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Milk curbs osteoporosis.

A few extra 8-ounce glasses of skim milk daily may be better than calcium supplements for postmenopausal women, a new study indicates. Osteoporosis, or bone loss, accounts in large part for both the frequency of hip and spine fractures in the elderly and the slowness with which their bones heal. Though studies have shown that calcium carbonate supplements can slow or curb bone loss in postmenopausal women, there has been some question about whether good old milk -- whose calcium is delivered to the body in a noncarbonate form -- might not work as well.

Robert Recker and Robert Heaney of the Creighton University School of Medicine in Omaha, Neb., compared the two in a year-long study of 22 healthy postmenopausal women. In the February AMERICAN JOURNAL OF CLINICAL NUTRITION, they report that milk retards bone loss as effectively as carbonate supplements. Moreover, unlike the supplements, it does not suppress bone renewal.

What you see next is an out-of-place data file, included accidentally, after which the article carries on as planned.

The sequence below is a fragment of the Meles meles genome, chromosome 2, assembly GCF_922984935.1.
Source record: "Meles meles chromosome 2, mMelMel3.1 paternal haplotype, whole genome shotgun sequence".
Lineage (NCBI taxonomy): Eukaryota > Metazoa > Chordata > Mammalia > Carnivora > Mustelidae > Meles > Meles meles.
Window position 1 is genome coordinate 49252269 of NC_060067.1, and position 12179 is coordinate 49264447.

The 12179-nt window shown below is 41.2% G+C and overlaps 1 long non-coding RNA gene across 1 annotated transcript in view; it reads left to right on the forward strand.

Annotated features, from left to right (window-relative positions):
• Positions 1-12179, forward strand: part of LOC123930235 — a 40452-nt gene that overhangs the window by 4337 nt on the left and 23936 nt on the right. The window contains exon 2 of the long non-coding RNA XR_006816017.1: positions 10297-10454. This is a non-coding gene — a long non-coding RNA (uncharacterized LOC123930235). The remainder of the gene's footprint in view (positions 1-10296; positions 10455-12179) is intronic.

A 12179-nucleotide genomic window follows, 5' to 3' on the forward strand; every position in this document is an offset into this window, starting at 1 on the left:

Explains Recker, "This renewal process exists to replace the skeletal tissue that has aged." It is important, he says, because "the skeleton is crystalline, and like any crystalline substance, when it's subjected to submaximal strains, it can fall, or break." He says the natural bone remodeling process removes aged tissue prone to cracking and tissue that may already have acquired microcracks. Recker found that while did not seem to affect the natural bone remodeling rate, calcium carbonate supplements suppressed it by 25 to 30 percent.

Recker says his research shows that bone loss can be halted in postmenopausal women consuming about 1,500 milligrams of calcium daily. However, he adds, that's far more than most women get. "One quarter of all adult white women in this country get 300 mg per day or less," he says," and the median dietary intake for women in adult life is close to 500 mg -- well below the current recommended daily allowance of 800 mg."
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Publication:Science News
Date:Mar 2, 1985
Previous Article:Calcium, vitamin D and heart disease.
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